Mitt Romney made a curious remark during last night’s debate, where he suggested that because China is manipulating exchange rates through large-scale purchases of American debt, that means we should eliminate humanitarian aid:
Foreign aid has several elements. One of those elements is defense, is to make sure that we are able to have the defense resources we want in certain places of the world. That probably ought to fall under the department of defense budget rather than a foreign aid budget. Part of it is humanitarian aid around the world. It doesn’t make a lot of sense for us to borrow money from the Chinese to give it to another country for humanitarian aid. We ought to get the Chinese to take care of the people.
This is a very odd line of thought. America’s $14.5 trillion GDP is much larger than China’s $6 trillion GDP. And on a per capita basis, the average American is four to five times as rich as the average Chinese person. What’s more, China has a very large population. There’s no need for China to look abroad to find worthy recipients of humanitarian aid and there’s no need for America to give humanitarian aid to poor Chinese people. It’s sensible to expect a growing China to be responsible for its own humanitarian needs, and it’s sensible to expect the big rich United States of America to carry a large share of the load in Africa, South Asia, and Central America. The debt purchase issue has nothing to do with anything.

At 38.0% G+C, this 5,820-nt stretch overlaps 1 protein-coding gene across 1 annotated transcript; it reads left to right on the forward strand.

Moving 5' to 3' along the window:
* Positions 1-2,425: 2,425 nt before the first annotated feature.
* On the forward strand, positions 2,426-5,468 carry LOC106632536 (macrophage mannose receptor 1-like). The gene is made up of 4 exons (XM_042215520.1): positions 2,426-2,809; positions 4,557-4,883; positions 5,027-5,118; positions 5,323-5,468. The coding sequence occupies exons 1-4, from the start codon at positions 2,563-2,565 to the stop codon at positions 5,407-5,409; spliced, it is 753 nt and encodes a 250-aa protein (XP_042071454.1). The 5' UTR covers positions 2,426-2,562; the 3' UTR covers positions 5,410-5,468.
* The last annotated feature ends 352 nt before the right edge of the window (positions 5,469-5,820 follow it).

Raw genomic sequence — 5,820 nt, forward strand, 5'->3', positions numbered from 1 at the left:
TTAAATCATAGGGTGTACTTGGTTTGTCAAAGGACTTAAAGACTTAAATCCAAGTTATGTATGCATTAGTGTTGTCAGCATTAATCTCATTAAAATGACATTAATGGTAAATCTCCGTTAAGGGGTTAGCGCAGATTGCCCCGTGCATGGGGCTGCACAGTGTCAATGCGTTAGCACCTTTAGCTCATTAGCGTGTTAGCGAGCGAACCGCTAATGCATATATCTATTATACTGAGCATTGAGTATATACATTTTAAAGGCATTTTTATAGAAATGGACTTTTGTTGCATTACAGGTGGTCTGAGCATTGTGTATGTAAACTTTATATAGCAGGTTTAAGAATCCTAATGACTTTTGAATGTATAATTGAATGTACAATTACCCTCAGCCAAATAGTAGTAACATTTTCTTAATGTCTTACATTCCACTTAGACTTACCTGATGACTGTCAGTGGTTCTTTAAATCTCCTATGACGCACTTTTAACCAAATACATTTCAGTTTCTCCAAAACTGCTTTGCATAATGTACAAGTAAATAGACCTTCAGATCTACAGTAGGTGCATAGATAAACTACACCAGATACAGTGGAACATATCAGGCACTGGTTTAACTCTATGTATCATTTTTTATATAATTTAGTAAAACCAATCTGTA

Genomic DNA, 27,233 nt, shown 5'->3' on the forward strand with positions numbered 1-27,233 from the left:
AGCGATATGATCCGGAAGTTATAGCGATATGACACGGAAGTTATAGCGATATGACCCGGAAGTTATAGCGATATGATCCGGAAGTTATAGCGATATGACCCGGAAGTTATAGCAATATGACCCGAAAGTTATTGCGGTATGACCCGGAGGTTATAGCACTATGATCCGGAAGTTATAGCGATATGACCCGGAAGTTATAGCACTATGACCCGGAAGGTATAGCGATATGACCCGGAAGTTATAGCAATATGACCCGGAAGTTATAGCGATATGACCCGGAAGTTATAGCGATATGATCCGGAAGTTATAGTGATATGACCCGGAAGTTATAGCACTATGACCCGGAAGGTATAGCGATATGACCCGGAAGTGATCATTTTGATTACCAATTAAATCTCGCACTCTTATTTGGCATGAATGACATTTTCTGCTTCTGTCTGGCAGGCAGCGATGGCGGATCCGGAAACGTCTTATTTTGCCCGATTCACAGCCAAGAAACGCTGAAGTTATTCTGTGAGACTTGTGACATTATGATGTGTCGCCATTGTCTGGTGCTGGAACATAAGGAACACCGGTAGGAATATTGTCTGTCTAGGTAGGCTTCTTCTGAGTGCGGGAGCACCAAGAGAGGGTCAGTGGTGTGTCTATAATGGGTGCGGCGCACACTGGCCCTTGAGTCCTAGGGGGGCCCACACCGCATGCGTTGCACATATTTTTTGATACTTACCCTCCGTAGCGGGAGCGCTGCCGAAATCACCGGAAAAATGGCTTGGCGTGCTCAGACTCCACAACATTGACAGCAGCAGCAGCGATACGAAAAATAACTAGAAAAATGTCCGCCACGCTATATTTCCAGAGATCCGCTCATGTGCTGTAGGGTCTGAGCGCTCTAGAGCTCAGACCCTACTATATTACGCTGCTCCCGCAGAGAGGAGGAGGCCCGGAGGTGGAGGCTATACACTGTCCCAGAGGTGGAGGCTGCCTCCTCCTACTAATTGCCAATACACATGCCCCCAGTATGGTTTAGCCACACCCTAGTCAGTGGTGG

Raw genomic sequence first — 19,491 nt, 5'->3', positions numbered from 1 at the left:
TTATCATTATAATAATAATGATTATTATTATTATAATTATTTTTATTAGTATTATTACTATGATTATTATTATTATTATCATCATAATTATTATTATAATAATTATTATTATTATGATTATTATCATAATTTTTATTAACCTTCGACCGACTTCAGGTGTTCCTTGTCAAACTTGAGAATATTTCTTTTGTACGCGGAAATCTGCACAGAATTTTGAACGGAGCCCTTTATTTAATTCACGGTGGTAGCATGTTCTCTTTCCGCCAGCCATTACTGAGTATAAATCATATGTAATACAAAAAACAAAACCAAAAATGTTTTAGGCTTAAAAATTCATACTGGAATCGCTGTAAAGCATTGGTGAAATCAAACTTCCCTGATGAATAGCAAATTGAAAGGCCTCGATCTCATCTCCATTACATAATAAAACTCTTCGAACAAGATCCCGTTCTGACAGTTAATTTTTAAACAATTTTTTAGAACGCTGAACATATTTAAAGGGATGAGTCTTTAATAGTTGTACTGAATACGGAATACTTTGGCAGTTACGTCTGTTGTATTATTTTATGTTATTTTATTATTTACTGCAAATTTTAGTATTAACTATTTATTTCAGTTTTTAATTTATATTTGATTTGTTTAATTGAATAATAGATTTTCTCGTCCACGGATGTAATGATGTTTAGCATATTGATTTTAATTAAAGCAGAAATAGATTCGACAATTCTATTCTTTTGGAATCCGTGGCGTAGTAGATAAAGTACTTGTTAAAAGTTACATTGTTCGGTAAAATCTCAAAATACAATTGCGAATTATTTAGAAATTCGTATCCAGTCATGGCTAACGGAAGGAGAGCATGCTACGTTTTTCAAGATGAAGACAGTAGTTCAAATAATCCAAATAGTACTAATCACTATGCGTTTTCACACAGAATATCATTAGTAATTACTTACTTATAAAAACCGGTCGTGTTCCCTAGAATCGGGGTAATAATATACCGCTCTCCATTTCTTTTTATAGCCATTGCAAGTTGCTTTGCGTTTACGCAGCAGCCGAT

Meanwhile, it would send a mighty strange message to the rest of the world for us to pre-emptively cede our global leadership role out of a goofy desire to save pennies in foreign aid spending. If you don’t want to spend money helping the global poor, then don’t spend money helping the global poor. There’s no need to turn it into a gesture about the might and power of China.